By Rebekah K. Bohannon Beeler
The Celtic Circle social group observed its first ever traditional Burns Night Supper in honor of Scotland’s poet and national treasure, Robert Burns, on the 255th anniversary of Burns’ birthday Jan. 25 at the Thunderbird Recreation Center.
In keeping with tradition, Tansi residents and members of the Celtic Circle clad in tartans celebrated the esteemed ploughman’s poet with all of the Burns Night requirements, ceremonies, customary cuisine, and toasts. Susan Strange played the bagpipe for the Piper’s Call to Dinner as the night commenced with an open buffet.
Among many other interesting dishes, the buffet included “nips and tatties” (turnips and mashed potatoes), smoked salmon, shepherd’s pie, Scotch eggs, haggis, Scottish Oat Cakes, and whiskey cake. The Scotch eggs were made by the group’s founder, Barbara Thornhill, who explained the eggs are hard boiled then rolled in sausage and deep fried. Dabbed with a blot of mustard, these are inexplicably delicious. Tasting the whiskey cake alone was a 21-and-up-event with its moist cake tasting like rich caramel and its potent icing dotted with walnut.
After perusing the tables and sipping on Scotch, guests were then introduced to the haggis by Strange who performed the Piping of the Haggis which was not only piped, but paraded, presented and addressed. According to the poet Burns himself, the haggis was the premier delight and is what gave the Scots their strength. For the Celtic Circle Burns Night Supper, the haggis was made of lamb and oatmeal. Frank Wright, from Dundee, Scotland, read Burns’ Address to a Haggis poem in Old Scots. Then paid the piper with Scotch in a toast. Catherine Munkelwitz gave her “Rabbie” Burns Immortal Memory dedication.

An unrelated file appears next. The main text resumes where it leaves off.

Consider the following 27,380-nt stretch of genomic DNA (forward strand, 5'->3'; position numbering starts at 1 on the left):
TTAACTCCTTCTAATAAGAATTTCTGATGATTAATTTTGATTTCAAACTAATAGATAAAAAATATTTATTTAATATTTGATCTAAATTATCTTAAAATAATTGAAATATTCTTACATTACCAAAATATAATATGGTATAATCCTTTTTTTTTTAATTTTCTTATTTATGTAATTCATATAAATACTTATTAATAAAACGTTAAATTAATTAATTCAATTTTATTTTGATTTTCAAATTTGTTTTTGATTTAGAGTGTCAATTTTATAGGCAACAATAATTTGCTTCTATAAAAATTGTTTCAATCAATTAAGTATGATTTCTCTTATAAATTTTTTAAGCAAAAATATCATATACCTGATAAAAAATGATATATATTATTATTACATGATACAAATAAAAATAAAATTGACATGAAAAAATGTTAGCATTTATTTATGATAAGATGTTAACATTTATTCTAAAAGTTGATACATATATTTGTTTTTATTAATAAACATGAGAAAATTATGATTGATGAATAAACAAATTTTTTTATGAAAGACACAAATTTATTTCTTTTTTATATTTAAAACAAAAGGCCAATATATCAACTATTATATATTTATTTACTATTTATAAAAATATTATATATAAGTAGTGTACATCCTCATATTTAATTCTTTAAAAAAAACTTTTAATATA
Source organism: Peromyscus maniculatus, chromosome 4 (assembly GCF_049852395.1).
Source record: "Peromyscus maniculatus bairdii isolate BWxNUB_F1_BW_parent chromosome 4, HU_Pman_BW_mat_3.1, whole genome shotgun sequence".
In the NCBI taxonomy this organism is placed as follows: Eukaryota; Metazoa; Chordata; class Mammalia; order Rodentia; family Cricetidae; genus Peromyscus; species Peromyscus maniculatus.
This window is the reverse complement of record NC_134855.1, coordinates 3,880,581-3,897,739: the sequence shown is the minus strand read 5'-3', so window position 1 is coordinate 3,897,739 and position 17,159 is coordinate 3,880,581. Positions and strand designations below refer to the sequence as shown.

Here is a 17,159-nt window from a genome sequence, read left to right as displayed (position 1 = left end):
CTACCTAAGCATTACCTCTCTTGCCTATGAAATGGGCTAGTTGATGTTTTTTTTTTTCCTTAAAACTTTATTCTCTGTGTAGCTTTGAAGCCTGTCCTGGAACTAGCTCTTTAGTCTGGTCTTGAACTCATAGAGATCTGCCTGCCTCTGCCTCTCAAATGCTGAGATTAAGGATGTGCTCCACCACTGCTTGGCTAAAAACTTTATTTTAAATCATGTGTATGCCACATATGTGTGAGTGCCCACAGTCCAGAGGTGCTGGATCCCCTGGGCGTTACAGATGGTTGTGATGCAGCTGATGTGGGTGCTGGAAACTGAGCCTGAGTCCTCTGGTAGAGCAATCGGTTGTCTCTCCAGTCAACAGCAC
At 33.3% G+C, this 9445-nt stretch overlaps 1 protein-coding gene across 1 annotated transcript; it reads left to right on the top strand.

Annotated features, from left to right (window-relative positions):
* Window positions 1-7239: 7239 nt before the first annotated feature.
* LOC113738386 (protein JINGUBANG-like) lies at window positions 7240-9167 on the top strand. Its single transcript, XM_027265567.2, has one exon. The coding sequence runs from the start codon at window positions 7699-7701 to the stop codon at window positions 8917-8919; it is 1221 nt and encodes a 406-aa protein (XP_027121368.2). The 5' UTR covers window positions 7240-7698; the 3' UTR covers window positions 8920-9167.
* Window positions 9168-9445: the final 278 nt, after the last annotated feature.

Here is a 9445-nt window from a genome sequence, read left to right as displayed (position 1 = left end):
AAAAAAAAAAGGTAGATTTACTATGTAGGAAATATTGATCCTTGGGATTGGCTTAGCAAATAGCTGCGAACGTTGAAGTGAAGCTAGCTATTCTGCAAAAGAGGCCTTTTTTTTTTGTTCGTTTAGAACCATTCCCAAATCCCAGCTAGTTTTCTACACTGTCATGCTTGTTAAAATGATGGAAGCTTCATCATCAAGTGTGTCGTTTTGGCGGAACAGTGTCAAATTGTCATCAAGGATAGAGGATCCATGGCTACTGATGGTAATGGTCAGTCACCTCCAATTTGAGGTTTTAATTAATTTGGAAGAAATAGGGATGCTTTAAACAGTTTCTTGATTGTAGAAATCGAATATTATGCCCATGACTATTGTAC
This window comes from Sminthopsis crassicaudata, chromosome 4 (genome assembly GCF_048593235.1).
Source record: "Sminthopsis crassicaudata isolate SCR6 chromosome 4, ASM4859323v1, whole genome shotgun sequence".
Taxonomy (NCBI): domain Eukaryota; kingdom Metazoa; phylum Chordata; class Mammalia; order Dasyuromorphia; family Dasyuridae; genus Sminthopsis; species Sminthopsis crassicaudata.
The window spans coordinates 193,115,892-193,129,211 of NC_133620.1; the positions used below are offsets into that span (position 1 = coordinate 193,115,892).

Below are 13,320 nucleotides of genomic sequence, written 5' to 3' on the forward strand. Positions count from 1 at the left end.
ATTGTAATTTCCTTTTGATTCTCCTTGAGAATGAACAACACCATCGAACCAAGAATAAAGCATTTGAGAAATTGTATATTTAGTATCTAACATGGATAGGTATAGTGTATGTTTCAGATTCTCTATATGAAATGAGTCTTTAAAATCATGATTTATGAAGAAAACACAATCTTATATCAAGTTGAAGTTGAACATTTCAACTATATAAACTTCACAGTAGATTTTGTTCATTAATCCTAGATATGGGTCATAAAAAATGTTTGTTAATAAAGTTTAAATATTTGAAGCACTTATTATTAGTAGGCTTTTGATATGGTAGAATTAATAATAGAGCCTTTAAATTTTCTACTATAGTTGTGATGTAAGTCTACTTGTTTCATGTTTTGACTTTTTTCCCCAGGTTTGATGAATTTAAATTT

“As a nation, we love him because we feel like we know him,” said Munkelwitz during her dedication speech. “[Burns] is Scotland’s national bard- the people’s poet.”
Native Scot, Gavin Moffat, continued the Burns Night traditions by offering the Toast to the Lassies. With his best effort at a Southern accent despite his Scottish trills, Moffat began his toast, “I’m from Fairfield Glade, ya’ll.”
Helen Comstock provided the Lassie’s Reply to Moffat’s toast. The closing comments included such a one as the Burns Night event “being a dinner around many toasts.” The Ceilidh (pronounced kay-lee meaning party) immediately followed with the piper playing so attendees could learn the Gay Gordons folk dance.
Remembering to sing Burns’ song “Auld Lang Sine,” typically sung on New Year’s Eve, attendees of the Burns Night Supper held hands in a circle and sang the first verse and then crossed arms to hold hands for the second verse.
Celtic Circle founder, Barbara Thornhill, started the group in August and was officially named in December. For Thornhill, the idea was to have a Scottish social group because of her personal heritage and ancestry. But, since Thornhill has Irish friends she broadened the scope to include members of Scottish, Irish and Welsh descent. The group has increased in membership, participation and recognition as a distinctive social group.
“I have had the idea for Celtic Circle for such a long time. It’s all I have ever wanted to do,” said Thornhill. “I am amazed at how well received it was and how the group has grown in the short time since it was started.”
Deana Daugherty, Celtic Circle member, said, “The Celtic Circle means family and friends and is a prime example of how a community can come together.”
For more information on the Celtic Circle, contact Barbara Thornhill at firstname.lastname@example.org. The Celtic Circle holds regular monthly meetings on the first Tuesday of the month at 6 p.m. at the Christian Church of the Cumberlands on First St. Bring a dessert to share!